Dub Revolution

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Dub Revolution

The Story of Jamaican Dub Reggae and Its Legacy


This is dub revolution . . . music to rock the nation.

-Lee ìScratchî Perry

In the modern age of electronic music, the word ìdubî has become a buzzword for virtually any style of music that utilizes the remixing of prerecorded sound as a mode of artistic expression. The idea of taking apart the various instruments and components that make up a recording and remixing them into something that sounds completely different is a common practice today, being used in various styles of music such as jungle, house, hip-hop, and even metal. It is often overlooked, however, that the dub technique and style originated in Jamaican rocksteady and reggae. The great sound system engineers of Jamaica in the late 1960s and early 1970s pioneered the instrumental remix and were the first to make the style popular. Using only primitive recording and mixing equipment, the mixing engineer took a lead role in defining the sound of the recording, using the mixing board as his instrument. The resulting dub craze that occurred in Jamaica in the mid 1970s further established the mixing engineer as an artist. For the first time in recorded music, the ìsoundî of a recording become connected not only with the musicians and the producer, but with the mixing engineer as well. Dub became a tradition and a part of the musical culture in Jamaica. The proliferation of instrumental mixes, known as ìversions,î as well as radically remixed ìdubsî that resulted opened the doors to a vast new field of musical expression that would eventually be embraced not only by Jamaican music but by popular music all over the world.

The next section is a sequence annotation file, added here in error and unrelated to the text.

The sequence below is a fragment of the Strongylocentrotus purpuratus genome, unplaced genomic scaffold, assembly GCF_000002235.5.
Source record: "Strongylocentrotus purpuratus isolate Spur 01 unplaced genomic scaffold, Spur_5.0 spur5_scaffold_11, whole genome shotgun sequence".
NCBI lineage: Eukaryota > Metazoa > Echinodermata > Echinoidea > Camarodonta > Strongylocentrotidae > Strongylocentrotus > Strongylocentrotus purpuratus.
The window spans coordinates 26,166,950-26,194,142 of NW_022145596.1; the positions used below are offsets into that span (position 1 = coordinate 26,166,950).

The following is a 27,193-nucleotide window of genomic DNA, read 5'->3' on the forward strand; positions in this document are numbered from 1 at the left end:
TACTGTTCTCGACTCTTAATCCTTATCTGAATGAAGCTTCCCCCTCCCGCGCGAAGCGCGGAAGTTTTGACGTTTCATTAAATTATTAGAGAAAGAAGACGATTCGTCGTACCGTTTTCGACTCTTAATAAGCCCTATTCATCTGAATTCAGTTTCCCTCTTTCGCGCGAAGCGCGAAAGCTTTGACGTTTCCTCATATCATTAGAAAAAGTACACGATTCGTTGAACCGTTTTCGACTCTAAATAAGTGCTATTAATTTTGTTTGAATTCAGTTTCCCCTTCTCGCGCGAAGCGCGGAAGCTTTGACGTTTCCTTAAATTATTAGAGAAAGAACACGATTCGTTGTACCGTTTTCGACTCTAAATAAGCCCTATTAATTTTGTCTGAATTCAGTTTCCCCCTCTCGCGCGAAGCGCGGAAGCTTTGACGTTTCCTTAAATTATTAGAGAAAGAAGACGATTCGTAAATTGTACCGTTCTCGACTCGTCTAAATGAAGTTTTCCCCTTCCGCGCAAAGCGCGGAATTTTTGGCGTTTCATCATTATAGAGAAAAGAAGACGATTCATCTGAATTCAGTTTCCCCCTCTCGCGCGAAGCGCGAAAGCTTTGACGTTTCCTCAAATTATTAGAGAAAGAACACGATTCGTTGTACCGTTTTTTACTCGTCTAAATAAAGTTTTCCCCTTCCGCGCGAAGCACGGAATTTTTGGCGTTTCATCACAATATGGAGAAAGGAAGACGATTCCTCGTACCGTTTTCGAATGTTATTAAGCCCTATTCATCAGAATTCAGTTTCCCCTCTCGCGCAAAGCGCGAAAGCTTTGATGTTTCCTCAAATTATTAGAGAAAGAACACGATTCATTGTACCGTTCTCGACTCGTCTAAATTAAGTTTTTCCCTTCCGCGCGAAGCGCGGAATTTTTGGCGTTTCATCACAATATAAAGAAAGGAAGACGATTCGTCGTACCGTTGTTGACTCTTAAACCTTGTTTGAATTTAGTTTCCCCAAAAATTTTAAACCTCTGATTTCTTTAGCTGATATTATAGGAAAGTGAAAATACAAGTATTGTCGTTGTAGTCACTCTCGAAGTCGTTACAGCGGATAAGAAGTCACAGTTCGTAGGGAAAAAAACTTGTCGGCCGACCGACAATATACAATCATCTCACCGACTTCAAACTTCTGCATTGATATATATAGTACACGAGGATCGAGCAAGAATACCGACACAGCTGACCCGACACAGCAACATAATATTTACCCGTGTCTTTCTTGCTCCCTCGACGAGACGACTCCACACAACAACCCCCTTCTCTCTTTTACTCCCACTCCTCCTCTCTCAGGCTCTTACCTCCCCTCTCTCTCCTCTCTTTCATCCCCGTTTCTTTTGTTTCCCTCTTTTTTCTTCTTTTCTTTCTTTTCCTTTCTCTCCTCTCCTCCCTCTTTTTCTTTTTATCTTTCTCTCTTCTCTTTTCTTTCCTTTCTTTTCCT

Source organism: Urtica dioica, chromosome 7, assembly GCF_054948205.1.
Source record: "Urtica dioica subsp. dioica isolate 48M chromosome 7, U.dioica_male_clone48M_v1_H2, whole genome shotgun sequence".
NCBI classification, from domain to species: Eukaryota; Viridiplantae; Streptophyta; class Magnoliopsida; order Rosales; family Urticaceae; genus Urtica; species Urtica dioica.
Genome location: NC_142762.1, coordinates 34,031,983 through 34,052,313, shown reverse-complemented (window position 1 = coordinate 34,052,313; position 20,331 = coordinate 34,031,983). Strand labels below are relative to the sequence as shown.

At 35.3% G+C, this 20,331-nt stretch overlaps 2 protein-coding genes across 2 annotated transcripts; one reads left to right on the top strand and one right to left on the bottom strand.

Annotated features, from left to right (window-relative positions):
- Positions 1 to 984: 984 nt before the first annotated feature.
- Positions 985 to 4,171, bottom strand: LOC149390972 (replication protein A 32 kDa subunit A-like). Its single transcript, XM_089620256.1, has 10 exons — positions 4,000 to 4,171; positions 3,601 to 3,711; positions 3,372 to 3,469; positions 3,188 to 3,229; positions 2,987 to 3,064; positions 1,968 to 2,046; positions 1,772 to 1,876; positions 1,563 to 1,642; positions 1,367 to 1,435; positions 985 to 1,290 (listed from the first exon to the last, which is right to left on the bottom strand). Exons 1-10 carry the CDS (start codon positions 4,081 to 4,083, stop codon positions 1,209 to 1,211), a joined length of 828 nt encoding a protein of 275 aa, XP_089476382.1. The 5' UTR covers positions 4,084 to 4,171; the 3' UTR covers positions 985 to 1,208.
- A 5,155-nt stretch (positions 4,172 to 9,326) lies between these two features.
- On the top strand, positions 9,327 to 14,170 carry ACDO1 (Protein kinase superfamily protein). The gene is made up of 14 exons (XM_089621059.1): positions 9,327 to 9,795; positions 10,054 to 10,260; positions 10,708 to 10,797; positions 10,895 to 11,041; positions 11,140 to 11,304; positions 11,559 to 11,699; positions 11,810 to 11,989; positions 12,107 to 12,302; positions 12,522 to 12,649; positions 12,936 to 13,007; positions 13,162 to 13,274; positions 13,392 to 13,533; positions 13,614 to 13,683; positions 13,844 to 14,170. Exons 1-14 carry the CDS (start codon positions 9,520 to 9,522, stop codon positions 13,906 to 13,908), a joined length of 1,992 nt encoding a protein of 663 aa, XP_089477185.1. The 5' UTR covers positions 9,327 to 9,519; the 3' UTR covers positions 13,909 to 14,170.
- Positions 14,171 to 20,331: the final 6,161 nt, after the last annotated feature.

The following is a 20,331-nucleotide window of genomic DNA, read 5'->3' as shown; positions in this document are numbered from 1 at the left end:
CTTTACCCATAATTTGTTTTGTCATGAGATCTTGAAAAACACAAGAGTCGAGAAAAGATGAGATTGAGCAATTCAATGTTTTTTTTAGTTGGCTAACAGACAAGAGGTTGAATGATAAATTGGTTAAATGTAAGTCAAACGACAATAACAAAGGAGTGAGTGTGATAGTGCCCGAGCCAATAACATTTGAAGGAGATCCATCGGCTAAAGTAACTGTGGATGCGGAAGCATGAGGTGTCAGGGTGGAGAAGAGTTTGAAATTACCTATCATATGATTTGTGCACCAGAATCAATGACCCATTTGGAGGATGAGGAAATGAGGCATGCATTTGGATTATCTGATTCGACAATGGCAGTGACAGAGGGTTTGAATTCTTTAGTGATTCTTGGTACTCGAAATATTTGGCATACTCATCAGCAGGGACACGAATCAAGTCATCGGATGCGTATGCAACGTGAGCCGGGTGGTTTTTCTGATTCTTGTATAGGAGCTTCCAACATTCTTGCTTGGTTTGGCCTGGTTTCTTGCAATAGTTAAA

The story of how all of this happened in Jamaica is a fascinating tale of the unique cultural and socioeconomic setting in which the Jamaican music industry produced some of the most influential music ever recorded. This essay explores the evolution of dub reggae in Jamaica and the contributions of some of its most innovative pioneers, as well as the influence that dub reggae has had in the development of other styles of music. Finally it will analyze the sound of the music itself and how it is created, which will be supplemented by a sampling of some dub recordings.


To truly understand the origins of dub reggae, one must first understand the nature of the Jamaican music scene in the late 1960s and early 1970s, and the role of the dancehall in Jamaican music.
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